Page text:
“Do not abandon yourselves to despair. We are the Easter people and hallelujah is our song.” Pope John Paul II
It’s another Pandemic Holy Week. A little better than last year’s, because things are a little bit better. At least we’re prepared to worship differently if need be during this strange time.
We might be worshipping via Zoom or virtually with a recorded service on YouTube. We might be in a parking lot, playing a keyboard while folks in their cars sing along with their windows shut. Or we might be able to have a real service, in our real sanctuary with social distancing and masks. In any of these situations the planning, the coordination, the solving of technical glitches and soothing of congregants is mind-boggling. Choral Folk are creative, Choral Folks are resilient and if this past year is any example, able to rise to any challenge. I have confidence you will be able to do whatever you need to do this Holy Week.
Since I was a young Church Musician, I’ve always thought of Lent as a journey we must go through, with Easter as the destination. For forty days, we work through our personal journeys of discovery, with twists and turns and tunnels and difficulties, with bright shiny Easter our goal. Many years, I’ve given things up for Lent, then appreciate them even more when Easter arrives. Giving things up is purely voluntary but it’s a big part of my personal Lenten Journey. It might be something silly like giving up chocolate or potato chips or perhaps not watching a favorite television show or postponing seeing a new movie. I’ve found, not only do I appreciate those things more, but always realize how lucky I am to be able to have them.
Like many of you, I’ve been stressed and unhappy through much of the last year. But last week I had a thought that changed my whole outlook; the Pandemic is a sort of a Lenten Journey we must all get though, and its eventual end is a sort of Easter, except giving things up is mandatory. All of us have had to give up so many things, including singing together. We’ve been forced to completely change everything we do–from how we shop for groceries and essentials to how we celebrate, and WITH WHOM we can celebrate, holidays and life events. Our lives have been upended, our health has been in peril and we’ve been kept from our loved ones.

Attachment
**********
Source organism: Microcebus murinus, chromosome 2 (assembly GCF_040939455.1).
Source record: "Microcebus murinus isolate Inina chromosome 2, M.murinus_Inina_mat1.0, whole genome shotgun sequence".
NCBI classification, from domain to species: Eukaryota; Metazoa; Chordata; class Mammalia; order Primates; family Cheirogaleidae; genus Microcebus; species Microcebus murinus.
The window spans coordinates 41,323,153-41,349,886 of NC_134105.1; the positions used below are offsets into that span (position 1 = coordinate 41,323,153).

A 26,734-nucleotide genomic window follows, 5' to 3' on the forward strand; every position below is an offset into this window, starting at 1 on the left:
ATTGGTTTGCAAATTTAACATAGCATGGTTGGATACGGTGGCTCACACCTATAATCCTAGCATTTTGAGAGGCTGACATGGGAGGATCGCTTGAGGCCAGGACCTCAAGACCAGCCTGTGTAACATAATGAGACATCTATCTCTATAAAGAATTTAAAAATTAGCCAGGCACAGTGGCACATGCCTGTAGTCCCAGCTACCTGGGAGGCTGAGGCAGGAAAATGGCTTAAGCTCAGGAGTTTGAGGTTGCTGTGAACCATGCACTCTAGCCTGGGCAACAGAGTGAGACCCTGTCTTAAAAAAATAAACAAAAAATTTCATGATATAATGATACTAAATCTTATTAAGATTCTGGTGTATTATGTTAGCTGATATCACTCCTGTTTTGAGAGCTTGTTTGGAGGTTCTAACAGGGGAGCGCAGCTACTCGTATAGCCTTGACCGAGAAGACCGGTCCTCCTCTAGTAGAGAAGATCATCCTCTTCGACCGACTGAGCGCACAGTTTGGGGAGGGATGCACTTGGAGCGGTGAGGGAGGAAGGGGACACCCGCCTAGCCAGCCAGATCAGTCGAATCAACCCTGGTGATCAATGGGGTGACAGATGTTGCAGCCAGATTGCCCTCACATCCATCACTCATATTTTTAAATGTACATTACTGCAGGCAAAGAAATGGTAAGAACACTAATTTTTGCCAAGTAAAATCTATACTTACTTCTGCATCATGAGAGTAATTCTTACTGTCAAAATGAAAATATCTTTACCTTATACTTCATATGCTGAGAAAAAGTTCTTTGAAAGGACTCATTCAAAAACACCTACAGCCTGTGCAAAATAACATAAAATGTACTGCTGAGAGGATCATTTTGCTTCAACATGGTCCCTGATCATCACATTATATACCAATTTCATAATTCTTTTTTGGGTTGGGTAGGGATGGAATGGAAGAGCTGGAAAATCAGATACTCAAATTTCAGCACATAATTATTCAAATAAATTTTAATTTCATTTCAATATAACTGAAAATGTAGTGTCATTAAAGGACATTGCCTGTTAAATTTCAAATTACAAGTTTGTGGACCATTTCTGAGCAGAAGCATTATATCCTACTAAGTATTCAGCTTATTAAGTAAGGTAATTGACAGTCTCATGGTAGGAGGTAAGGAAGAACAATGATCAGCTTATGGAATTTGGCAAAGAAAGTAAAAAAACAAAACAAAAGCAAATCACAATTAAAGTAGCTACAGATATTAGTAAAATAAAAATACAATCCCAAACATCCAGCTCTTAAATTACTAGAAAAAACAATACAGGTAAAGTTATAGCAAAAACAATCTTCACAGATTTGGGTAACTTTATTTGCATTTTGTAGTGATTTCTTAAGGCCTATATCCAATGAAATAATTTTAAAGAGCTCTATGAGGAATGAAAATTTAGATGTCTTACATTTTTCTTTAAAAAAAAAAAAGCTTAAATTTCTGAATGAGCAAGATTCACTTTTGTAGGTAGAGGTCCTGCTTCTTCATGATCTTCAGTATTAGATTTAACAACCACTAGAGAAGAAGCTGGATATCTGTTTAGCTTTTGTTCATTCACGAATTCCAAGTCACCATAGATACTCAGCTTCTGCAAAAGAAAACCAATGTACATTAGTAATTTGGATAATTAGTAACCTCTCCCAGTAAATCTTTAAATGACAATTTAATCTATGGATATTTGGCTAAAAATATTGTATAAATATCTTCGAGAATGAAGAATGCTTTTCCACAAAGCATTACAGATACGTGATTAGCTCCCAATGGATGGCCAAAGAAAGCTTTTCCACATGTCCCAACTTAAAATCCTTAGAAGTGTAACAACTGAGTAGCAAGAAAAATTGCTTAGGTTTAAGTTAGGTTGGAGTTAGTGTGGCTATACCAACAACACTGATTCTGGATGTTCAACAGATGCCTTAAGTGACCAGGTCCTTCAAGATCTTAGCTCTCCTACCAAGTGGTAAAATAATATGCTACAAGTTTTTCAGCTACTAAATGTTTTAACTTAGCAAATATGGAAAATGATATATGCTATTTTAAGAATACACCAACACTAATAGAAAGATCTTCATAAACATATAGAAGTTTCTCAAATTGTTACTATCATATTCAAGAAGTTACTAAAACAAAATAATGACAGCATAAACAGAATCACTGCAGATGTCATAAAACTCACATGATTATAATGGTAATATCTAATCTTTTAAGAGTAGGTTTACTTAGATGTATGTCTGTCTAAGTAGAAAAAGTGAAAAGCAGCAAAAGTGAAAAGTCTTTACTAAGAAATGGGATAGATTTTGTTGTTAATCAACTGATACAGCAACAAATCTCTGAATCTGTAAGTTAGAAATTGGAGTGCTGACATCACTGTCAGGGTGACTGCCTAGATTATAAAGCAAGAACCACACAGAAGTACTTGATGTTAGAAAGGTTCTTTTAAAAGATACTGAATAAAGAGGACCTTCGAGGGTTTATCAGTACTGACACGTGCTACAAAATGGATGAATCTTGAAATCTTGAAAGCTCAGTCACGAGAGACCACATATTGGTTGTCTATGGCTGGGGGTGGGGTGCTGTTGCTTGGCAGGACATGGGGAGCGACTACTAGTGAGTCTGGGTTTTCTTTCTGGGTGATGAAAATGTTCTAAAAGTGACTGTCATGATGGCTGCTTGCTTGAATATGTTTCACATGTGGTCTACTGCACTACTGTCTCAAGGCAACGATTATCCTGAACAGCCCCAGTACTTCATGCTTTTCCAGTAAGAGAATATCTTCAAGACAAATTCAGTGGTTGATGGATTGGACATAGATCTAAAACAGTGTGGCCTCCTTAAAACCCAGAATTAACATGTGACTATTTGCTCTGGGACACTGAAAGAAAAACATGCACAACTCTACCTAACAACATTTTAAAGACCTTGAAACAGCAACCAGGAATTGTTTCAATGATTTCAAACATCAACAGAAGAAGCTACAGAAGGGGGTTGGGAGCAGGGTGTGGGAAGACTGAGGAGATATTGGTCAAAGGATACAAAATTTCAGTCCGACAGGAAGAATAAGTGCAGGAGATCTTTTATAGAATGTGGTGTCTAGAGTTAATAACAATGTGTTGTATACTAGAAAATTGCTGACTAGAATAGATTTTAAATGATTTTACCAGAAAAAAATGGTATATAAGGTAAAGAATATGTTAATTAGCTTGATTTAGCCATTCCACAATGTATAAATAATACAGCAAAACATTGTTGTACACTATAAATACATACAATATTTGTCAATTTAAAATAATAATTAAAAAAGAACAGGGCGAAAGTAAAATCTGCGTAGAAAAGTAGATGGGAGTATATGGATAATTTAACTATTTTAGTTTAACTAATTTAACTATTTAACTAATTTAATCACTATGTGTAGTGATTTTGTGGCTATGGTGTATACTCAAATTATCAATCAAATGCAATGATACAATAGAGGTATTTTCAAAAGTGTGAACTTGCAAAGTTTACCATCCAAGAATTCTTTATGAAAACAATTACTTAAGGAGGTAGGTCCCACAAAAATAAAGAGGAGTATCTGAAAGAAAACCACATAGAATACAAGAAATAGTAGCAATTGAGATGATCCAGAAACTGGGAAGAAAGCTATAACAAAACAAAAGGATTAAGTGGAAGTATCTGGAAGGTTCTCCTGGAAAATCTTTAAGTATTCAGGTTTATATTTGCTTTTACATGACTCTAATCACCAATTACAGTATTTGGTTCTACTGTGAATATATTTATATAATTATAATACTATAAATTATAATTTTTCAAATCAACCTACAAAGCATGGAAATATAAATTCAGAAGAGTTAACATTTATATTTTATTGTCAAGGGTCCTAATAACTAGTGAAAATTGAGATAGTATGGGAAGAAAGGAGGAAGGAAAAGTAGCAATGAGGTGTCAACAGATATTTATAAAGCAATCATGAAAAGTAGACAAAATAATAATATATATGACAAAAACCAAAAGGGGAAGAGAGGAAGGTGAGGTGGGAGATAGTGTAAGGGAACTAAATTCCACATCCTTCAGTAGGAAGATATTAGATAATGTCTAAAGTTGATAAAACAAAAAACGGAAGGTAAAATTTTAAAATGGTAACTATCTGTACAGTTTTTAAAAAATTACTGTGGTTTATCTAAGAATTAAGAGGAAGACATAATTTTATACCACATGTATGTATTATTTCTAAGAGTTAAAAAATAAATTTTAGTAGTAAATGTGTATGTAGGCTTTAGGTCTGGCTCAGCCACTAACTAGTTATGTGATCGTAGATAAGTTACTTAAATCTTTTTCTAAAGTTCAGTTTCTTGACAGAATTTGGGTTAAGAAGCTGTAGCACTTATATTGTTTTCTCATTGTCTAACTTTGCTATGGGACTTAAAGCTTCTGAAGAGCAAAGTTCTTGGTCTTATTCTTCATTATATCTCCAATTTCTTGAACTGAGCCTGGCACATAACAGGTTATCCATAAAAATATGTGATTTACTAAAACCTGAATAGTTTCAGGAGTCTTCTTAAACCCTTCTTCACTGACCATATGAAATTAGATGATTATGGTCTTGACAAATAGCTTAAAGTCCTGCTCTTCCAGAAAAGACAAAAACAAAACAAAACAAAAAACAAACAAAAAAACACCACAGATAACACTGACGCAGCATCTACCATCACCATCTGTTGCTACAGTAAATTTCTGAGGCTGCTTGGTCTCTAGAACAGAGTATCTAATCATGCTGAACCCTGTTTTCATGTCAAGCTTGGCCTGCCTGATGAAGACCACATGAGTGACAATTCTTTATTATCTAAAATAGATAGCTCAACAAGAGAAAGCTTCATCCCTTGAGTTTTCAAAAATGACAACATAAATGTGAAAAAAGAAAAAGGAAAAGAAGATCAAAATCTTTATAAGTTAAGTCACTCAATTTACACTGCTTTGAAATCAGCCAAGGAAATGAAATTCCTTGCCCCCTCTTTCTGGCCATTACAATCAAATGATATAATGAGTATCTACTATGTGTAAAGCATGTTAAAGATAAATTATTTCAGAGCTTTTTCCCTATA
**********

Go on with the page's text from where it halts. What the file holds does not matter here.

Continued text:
I’ve felt better since I changed my mindset about the Pandemic; now I can see there will be an “Easter” for us all. I am finally able to plan and feel comfortable about doing so. I was able to switch a long-postponed concert to mid-November with my venue, something I had been worrying about for months. Being able to do that was a HUGE help for my mental well-being.
I also have been thinking about the Black Plague during the Middle Ages, and how after it came the Renaissance. I hope there will be a surge (in a GOOD way) of desire for singing together and the making art of all sorts together, a sort of New Renaissance for the Arts. I don’t want to get all “Pollyanna” about the Pandemic. It’s been awful for everyone, but perhaps Art will not only flourish but matter more than it ever has to us as artists and to our audiences. And that’s something to think about as we head toward Easter.
Note to my ChoralNet Readers: Last year, much to my shame, I re-ran a past Holy Week blog because I couldn’t, just couldn’t, write anything new. I had hoped ChoralNetters would take it as hopeful, as I had intended, and a way of remembering what we had before the Pandemic and what we will have again. Many of you understood what I was trying to do while some of you did NOT and reached out to me. I received emails scolding me as well as comments on some of the social media outlets on which I share this Blog. You were hurting and I wasn’t helping.
I resolved there and then not to re-run any Blog which could potentially hurt someone during these difficult times. The Blogs I did choose to re-run in December I hope gave some hope. Next week, I WILL be re-running another past Blog I’ve run before, a Blog about April being Autism Awareness Month. Again, it is with hope and compassion I share this particular Blog in our difficult times. Can I get a Hallelujah?
Until next week, be well and be safe!
I am taking my Choral Ethics Blogs to my chamber choir’s Facebook page for the foreseeable future. Please join me there this morning! https://www.facebook.com/themidwestmotetsociety/